The debate over Britain in Europe is hampered by unwarranted defeatism, the leader of Britain’s Conservative MEPs told the Conservative party conference.
Speaking in the opening debate on foreign affairs and Europe, Richard Ashworth MEP told delegates: “Labour and the Liberal Democrats think Europe is unreformable so they give IN; they readily accept ever more centralisation.
“UKIP think Europe is unreformable. So they give UP. They want Britain to run away, to surrender, in the mistaken belief that isolation is a substitute for an effective foreign policy.”
But he said running away from problems was neither the British nor the Conservative way. Something Margaret Thatcher proved during the 1970s and something true in the European Union today.
He went on: “We must take the lead and argue our case with confidence and conviction.
“And that’s what the Prime Minister has done. In his speech on Europe earlier this year he set out his vision of a European Union which is ‘more flexible, more adaptable, more open – fit for the challenges of the modern age…a future in which Britain wants, and should want, to play a committed and active part.'”
The speech had echoed Margaret Thatcher’s in Bruges 25 years ago. it had stressed the need for change to keep up in the global race, and history taught that the West was stronger economically when it stood together politically, said Mr Ashworth, Conservative MEP for the South East.
So it was important not to lose sight of the fact that the EU single market, despite all the current difficulties, was still the world’s largest trading bloc. What was more, it was now working with the United States to put together a trans-Atlantic single market.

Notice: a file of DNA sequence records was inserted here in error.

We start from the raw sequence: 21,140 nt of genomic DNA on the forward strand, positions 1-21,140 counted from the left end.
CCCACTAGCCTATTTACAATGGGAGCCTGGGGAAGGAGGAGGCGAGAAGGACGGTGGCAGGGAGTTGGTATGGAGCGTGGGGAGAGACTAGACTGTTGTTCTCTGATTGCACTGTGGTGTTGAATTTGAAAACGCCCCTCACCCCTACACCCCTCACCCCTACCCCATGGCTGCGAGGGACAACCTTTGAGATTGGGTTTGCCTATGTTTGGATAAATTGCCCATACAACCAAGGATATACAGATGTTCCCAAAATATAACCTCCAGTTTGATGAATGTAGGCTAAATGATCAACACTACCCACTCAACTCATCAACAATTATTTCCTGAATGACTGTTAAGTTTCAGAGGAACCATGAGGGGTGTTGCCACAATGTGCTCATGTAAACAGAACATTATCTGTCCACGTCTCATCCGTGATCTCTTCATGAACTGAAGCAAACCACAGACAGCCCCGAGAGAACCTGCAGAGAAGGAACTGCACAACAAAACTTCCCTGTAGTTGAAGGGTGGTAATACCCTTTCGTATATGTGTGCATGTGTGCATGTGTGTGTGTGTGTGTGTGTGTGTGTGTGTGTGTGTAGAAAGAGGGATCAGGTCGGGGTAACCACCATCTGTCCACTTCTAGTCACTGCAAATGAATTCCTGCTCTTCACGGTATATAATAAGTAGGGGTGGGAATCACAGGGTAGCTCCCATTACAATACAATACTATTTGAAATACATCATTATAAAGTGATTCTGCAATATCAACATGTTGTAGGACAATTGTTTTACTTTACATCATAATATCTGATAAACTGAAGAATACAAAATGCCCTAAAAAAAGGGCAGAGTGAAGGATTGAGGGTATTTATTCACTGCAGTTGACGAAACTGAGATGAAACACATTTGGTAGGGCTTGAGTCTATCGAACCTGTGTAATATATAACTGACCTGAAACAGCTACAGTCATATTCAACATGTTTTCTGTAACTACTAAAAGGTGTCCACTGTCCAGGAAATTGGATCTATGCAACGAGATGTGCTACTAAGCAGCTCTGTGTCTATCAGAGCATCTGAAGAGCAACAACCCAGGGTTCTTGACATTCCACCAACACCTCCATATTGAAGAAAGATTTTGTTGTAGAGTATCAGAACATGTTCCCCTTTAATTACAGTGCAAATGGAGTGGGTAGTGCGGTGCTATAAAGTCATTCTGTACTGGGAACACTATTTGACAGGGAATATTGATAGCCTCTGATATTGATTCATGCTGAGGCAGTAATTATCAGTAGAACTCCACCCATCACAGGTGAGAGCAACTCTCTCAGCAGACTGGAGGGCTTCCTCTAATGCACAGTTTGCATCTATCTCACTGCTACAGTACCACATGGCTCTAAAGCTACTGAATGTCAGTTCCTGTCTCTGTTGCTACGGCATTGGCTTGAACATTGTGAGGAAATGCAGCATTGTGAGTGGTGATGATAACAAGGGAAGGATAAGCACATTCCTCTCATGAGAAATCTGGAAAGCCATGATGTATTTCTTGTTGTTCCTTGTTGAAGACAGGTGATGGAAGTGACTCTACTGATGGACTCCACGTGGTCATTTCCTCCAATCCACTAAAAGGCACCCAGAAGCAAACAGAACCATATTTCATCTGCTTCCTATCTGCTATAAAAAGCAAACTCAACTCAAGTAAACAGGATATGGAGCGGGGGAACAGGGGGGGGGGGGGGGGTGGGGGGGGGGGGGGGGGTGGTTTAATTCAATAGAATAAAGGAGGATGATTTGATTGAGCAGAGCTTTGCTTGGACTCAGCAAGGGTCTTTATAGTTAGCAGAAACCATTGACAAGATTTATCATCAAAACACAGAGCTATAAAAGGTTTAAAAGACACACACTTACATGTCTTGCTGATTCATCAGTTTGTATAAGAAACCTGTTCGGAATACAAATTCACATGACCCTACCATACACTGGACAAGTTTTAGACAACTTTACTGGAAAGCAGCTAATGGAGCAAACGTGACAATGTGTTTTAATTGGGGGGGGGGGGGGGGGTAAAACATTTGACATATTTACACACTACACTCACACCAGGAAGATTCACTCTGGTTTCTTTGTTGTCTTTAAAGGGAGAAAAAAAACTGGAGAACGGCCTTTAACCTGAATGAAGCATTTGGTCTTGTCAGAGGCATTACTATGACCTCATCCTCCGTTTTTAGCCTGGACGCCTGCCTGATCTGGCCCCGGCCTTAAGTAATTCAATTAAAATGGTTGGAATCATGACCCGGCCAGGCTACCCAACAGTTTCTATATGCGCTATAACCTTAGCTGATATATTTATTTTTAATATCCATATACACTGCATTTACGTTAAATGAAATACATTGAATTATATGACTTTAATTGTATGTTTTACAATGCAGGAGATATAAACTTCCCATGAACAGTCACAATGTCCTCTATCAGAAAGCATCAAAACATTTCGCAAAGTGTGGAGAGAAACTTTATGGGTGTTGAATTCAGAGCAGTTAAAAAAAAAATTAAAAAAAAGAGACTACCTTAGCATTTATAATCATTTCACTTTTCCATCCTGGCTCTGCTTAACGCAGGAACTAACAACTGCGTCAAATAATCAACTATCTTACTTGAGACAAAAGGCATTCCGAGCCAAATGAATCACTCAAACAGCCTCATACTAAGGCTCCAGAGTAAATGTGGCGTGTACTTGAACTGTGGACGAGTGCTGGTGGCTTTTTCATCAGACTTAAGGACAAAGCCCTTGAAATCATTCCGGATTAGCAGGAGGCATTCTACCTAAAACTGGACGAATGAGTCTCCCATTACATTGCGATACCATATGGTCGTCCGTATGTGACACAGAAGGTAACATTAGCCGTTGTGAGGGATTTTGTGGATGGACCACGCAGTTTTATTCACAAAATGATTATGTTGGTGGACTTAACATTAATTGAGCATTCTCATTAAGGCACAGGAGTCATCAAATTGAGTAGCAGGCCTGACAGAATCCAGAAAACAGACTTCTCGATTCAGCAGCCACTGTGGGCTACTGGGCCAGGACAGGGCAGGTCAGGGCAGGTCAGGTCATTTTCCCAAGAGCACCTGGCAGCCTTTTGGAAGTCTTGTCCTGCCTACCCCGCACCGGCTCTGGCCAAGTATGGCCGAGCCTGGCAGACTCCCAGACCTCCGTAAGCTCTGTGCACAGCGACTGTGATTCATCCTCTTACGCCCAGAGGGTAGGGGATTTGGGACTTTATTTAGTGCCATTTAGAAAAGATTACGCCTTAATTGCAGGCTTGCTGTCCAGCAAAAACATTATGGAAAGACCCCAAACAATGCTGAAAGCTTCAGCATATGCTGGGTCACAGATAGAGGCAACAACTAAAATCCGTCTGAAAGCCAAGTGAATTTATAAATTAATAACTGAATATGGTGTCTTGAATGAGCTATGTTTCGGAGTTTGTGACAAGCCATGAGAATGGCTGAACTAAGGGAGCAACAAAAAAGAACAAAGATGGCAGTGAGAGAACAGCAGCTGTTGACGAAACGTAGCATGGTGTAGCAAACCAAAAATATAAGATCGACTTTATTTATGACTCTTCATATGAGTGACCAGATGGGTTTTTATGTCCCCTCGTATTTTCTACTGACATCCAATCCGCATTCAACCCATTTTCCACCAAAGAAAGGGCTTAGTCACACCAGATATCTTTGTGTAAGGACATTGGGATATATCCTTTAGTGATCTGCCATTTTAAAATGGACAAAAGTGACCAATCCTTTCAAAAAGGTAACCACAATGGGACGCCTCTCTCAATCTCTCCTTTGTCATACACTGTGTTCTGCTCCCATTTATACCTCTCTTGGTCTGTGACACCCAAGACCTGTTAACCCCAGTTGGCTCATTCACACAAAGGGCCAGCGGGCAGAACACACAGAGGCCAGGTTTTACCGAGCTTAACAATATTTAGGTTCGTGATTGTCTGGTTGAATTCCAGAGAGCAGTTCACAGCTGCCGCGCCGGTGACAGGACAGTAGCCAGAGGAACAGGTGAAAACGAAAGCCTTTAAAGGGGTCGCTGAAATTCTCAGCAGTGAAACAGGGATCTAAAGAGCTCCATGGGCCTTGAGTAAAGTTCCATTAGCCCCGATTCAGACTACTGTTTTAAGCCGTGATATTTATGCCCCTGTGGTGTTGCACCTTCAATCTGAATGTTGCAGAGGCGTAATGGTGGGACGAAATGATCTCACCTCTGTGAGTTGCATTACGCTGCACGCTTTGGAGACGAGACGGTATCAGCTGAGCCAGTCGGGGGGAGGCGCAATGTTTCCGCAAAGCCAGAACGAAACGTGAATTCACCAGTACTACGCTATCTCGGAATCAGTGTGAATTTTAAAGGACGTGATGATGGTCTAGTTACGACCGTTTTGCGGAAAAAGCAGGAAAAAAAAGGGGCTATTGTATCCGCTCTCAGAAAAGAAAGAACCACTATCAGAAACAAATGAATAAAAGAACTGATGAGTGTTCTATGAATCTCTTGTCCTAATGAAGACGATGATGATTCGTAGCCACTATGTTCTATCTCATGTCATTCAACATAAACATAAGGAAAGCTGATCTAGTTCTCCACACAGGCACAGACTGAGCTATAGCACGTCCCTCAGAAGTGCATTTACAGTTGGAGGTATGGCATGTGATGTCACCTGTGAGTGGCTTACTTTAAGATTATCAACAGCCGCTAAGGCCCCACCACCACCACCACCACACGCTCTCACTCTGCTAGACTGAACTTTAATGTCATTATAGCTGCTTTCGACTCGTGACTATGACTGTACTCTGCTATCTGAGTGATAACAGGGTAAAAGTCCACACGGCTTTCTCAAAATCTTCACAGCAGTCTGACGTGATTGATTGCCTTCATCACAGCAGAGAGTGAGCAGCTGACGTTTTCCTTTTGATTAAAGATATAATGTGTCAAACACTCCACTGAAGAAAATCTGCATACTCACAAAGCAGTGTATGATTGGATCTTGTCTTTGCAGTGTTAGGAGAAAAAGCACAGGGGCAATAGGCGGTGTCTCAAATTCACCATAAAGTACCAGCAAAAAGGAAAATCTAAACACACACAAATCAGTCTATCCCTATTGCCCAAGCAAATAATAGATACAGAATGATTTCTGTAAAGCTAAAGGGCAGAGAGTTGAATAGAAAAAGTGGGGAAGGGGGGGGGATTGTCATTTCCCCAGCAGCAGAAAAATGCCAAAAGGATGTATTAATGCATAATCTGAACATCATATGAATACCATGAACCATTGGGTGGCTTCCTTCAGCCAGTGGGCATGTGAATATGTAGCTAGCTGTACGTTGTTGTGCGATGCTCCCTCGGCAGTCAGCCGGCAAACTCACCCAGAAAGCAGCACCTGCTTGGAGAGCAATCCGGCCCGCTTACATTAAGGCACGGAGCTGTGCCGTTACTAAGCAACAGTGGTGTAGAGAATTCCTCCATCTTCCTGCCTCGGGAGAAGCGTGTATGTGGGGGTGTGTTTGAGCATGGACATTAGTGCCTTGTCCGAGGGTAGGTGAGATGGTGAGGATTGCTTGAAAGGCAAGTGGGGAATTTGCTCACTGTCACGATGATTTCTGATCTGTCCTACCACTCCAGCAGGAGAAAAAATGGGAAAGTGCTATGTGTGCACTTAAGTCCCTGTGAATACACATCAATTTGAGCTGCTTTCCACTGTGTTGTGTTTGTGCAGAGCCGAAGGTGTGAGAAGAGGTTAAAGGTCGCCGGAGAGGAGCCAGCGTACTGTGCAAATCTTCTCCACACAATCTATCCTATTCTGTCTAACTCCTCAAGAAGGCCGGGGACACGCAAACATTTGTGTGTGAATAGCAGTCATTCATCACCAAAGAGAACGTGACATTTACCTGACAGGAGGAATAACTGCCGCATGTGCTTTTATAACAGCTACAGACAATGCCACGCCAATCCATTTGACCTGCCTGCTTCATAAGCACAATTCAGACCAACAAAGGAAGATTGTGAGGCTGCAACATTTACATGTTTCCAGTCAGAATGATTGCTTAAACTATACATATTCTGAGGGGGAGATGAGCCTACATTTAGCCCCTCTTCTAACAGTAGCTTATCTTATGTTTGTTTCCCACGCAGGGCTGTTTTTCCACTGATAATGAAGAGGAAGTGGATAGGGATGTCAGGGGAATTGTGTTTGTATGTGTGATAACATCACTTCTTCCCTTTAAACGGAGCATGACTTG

“So instead of giving in or giving up, instead of having to choose between centralisation or isolation, we should be fighting for change – to create a Europe relentlessly focused on creating prosperity for its people, a Europe that respects the rights of its member states and a Europe that rejoices in the diversity of its cultures.
“And we’re not alone in that fight. Time and again we find there are other member states, states like – Sweden, Finland, the Netherlands, and Germany -,
all wanting the same change, all sharing the same vision, all on our side.”
He said Conservatives could and would win those arguments for change again, but the Prime Minister could not do it all alone. That was why it was vital to return Conservative MEPs to support him in next year’s European elections.
He concluded: “I am certain that if we work together, this party can rise to the challenge and will deliver that change, deliver the referendum, and deliver for Britain.”